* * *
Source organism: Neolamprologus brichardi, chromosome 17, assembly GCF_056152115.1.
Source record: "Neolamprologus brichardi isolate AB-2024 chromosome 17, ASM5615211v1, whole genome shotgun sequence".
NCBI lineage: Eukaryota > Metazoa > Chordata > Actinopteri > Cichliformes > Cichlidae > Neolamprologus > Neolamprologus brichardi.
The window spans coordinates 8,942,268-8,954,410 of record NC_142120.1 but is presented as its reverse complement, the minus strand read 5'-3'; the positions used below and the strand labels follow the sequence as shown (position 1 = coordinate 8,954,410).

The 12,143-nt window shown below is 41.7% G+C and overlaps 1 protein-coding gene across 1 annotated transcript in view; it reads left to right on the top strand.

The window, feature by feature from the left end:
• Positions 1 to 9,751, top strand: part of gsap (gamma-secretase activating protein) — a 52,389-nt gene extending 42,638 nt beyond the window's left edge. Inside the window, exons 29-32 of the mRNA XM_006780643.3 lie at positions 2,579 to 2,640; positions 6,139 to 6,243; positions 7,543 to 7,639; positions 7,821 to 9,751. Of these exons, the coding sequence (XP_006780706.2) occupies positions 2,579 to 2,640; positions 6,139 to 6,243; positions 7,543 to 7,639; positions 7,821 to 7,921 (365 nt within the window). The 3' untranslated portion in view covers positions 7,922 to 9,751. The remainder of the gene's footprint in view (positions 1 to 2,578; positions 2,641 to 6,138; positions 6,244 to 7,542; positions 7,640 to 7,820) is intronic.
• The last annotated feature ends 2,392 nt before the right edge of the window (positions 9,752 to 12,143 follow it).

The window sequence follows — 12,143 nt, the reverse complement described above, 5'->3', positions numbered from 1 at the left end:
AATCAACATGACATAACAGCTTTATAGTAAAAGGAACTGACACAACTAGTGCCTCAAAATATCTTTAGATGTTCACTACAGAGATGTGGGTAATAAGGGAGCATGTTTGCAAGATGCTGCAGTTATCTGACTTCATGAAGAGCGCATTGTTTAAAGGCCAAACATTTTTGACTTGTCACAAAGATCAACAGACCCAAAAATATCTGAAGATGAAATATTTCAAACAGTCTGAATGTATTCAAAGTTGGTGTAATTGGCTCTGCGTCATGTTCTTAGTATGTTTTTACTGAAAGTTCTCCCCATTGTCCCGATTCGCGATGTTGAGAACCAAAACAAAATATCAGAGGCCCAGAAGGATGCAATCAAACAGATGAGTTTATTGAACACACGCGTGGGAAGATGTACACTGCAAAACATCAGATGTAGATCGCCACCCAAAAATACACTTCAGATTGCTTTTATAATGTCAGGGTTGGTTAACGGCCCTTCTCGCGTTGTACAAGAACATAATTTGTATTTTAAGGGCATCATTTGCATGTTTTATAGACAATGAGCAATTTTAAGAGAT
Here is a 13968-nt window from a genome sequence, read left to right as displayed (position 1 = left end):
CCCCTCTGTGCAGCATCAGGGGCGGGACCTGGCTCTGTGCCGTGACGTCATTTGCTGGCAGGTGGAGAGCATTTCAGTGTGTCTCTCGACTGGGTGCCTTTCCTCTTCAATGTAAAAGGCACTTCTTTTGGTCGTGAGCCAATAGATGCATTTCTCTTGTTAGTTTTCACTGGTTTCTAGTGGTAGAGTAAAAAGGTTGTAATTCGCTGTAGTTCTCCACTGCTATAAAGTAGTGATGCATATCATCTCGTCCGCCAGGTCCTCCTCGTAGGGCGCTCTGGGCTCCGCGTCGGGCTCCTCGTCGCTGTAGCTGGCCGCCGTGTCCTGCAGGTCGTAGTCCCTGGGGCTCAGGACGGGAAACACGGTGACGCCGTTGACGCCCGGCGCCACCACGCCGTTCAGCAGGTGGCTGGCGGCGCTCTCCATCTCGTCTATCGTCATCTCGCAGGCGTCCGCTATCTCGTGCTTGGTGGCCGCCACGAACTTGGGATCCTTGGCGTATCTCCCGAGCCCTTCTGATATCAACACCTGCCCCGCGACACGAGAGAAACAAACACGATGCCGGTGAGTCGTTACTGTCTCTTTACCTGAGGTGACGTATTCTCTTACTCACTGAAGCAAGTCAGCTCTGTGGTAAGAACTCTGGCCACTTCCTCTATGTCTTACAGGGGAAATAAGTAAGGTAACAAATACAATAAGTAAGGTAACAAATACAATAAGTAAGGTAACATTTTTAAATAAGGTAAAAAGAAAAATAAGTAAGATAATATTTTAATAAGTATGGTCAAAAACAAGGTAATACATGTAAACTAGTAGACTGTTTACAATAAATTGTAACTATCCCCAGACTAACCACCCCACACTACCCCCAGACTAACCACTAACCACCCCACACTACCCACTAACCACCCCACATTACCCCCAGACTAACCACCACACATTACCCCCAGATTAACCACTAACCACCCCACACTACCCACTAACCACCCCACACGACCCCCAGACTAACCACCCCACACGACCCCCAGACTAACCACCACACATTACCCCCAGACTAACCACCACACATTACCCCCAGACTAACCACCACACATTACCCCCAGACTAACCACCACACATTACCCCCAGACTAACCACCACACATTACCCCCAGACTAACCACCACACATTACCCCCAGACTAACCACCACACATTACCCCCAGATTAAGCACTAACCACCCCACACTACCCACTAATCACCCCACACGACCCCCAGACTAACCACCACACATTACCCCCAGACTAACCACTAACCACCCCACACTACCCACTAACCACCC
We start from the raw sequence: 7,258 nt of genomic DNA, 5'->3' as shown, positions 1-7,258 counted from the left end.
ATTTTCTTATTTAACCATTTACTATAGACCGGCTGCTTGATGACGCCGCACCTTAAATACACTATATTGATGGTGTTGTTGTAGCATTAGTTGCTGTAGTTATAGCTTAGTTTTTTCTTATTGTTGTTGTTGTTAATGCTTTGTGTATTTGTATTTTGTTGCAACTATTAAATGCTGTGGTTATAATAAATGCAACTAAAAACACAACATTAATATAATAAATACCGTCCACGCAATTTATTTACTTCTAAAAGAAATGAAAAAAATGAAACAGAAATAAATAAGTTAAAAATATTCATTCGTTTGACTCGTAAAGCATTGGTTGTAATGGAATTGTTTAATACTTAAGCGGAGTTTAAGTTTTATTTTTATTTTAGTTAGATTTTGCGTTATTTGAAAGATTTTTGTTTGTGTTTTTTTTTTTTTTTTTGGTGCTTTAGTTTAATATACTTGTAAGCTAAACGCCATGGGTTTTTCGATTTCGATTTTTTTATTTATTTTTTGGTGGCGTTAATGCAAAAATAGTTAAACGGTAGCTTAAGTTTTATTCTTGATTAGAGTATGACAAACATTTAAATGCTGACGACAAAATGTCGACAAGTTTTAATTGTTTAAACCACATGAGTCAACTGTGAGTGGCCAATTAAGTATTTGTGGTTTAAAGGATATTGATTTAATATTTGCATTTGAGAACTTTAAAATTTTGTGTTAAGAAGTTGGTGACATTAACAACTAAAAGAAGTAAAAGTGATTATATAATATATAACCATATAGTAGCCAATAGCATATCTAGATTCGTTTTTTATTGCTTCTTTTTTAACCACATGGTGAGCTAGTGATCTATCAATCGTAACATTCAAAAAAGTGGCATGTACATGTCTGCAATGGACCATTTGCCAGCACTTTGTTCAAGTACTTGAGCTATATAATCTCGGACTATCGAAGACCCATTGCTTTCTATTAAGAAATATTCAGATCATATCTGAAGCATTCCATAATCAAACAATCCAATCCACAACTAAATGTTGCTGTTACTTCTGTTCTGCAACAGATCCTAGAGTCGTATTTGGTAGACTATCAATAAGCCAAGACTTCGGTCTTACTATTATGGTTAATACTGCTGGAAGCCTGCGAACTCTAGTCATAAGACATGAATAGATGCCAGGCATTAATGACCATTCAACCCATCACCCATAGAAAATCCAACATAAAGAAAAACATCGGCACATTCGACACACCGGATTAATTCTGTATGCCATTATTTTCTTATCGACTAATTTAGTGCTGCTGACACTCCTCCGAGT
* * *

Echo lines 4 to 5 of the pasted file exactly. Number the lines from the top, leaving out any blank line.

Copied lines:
The window spans coordinates 8,942,268-8,954,410 of record NC_142120.1 but is presented as its reverse complement, the minus strand read 5'-3'; the positions used below and the strand labels follow the sequence as shown (position 1 = coordinate 8,954,410).

The 12,143-nt window shown below is 41.7% G+C and overlaps 1 protein-coding gene across 1 annotated transcript in view; it reads left to right on the top strand.